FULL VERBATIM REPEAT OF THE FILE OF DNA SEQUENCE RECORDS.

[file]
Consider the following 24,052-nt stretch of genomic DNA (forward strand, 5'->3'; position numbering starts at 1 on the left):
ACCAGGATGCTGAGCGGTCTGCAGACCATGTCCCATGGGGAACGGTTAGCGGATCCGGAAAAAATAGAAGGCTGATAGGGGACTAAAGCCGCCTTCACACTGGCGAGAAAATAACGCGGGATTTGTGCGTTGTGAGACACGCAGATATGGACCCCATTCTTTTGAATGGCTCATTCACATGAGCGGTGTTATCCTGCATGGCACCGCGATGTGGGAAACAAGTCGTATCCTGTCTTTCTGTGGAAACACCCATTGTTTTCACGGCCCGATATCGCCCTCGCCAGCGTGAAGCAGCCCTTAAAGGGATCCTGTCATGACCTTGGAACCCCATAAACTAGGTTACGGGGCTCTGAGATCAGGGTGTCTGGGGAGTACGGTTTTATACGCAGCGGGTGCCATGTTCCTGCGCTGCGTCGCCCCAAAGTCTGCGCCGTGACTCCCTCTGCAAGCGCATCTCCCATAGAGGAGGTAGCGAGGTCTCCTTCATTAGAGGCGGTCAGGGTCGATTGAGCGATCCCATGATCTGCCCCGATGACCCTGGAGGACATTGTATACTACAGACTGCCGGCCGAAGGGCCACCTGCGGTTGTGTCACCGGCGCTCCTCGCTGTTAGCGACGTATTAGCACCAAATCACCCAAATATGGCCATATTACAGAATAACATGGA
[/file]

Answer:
Consider the following 24,052-nt stretch of genomic DNA (forward strand, 5'->3'; position numbering starts at 1 on the left):
ACCAGGATGCTGAGCGGTCTGCAGACCATGTCCCATGGGGAACGGTTAGCGGATCCGGAAAAAATAGAAGGCTGATAGGGGACTAAAGCCGCCTTCACACTGGCGAGAAAATAACGCGGGATTTGTGCGTTGTGAGACACGCAGATATGGACCCCATTCTTTTGAATGGCTCATTCACATGAGCGGTGTTATCCTGCATGGCACCGCGATGTGGGAAACAAGTCGTATCCTGTCTTTCTGTGGAAACACCCATTGTTTTCACGGCCCGATATCGCCCTCGCCAGCGTGAAGCAGCCCTTAAAGGGATCCTGTCATGACCTTGGAACCCCATAAACTAGGTTACGGGGCTCTGAGATCAGGGTGTCTGGGGAGTACGGTTTTATACGCAGCGGGTGCCATGTTCCTGCGCTGCGTCGCCCCAAAGTCTGCGCCGTGACTCCCTCTGCAAGCGCATCTCCCATAGAGGAGGTAGCGAGGTCTCCTTCATTAGAGGCGGTCAGGGTCGATTGAGCGATCCCATGATCTGCCCCGATGACCCTGGAGGACATTGTATACTACAGACTGCCGGCCGAAGGGCCACCTGCGGTTGTGTCACCGGCGCTCCTCGCTGTTAGCGACGTATTAGCACCAAATCACCCAAATATGGCCATATTACAGAATAACATGGA